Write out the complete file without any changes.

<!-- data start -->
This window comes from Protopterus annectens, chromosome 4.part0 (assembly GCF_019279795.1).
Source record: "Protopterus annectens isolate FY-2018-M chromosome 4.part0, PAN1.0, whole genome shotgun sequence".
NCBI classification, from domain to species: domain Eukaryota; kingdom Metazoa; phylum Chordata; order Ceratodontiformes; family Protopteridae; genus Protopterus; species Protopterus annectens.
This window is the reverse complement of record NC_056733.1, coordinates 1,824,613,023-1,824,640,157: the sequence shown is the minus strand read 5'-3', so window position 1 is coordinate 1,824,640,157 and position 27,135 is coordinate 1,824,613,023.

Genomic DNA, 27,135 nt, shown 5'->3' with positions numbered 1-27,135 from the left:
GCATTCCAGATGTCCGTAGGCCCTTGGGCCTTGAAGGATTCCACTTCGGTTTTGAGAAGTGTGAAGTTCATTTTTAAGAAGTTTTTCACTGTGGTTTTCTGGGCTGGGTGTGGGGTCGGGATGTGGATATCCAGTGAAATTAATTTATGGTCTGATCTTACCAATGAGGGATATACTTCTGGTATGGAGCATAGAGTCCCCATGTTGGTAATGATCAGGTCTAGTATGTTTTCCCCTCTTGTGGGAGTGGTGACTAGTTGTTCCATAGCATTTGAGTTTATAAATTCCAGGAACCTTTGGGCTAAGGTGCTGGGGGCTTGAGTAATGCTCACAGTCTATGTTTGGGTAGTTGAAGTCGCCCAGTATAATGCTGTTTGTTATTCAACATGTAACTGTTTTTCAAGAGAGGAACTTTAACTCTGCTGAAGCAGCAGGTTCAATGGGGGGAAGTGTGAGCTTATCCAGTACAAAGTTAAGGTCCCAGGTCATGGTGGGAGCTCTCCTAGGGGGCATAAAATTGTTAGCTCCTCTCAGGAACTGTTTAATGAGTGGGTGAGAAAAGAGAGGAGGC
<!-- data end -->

This window comes from Protopterus annectens, chromosome 4.part0 (assembly GCF_019279795.1).
Source record: "Protopterus annectens isolate FY-2018-M chromosome 4.part0, PAN1.0, whole genome shotgun sequence".
NCBI classification, from domain to species: domain Eukaryota; kingdom Metazoa; phylum Chordata; order Ceratodontiformes; family Protopteridae; genus Protopterus; species Protopterus annectens.
This window is the reverse complement of record NC_056733.1, coordinates 1,824,613,023-1,824,640,157: the sequence shown is the minus strand read 5'-3', so window position 1 is coordinate 1,824,640,157 and position 27,135 is coordinate 1,824,613,023.

Genomic DNA, 27,135 nt, shown 5'->3' with positions numbered 1-27,135 from the left:
GCATTCCAGATGTCCGTAGGCCCTTGGGCCTTGAAGGATTCCACTTCGGTTTTGAGAAGTGTGAAGTTCATTTTTAAGAAGTTTTTCACTGTGGTTTTCTGGGCTGGGTGTGGGGTCGGGATGTGGATATCCAGTGAAATTAATTTATGGTCTGATCTTACCAATGAGGGATATACTTCTGGTATGGAGCATAGAGTCCCCATGTTGGTAATGATCAGGTCTAGTATGTTTTCCCCTCTTGTGGGAGTGGTGACTAGTTGTTCCATAGCATTTGAGTTTATAAATTCCAGGAACCTTTGGGCTAAGGTGCTGGGGGCTTGAGTAATGCTCACAGTCTATGTTTGGGTAGTTGAAGTCGCCCAGTATAATGCTGTTTGTTATTCAACATGTAACTGTTTTTCAAGAGAGGAACTTTAACTCTGCTGAAGCAGCAGGTTCAATGGGGGGAAGTGTGAGCTTATCCAGTACAAAGTTAAGGTCCCAGGTCATGGTGGGAGCTCTCCTAGGGGGCATAAAATTGTTAGCTCCTCTCAGGAACTGTTTAATGAGTGGGTGAGAAAAGAGAGGAGGC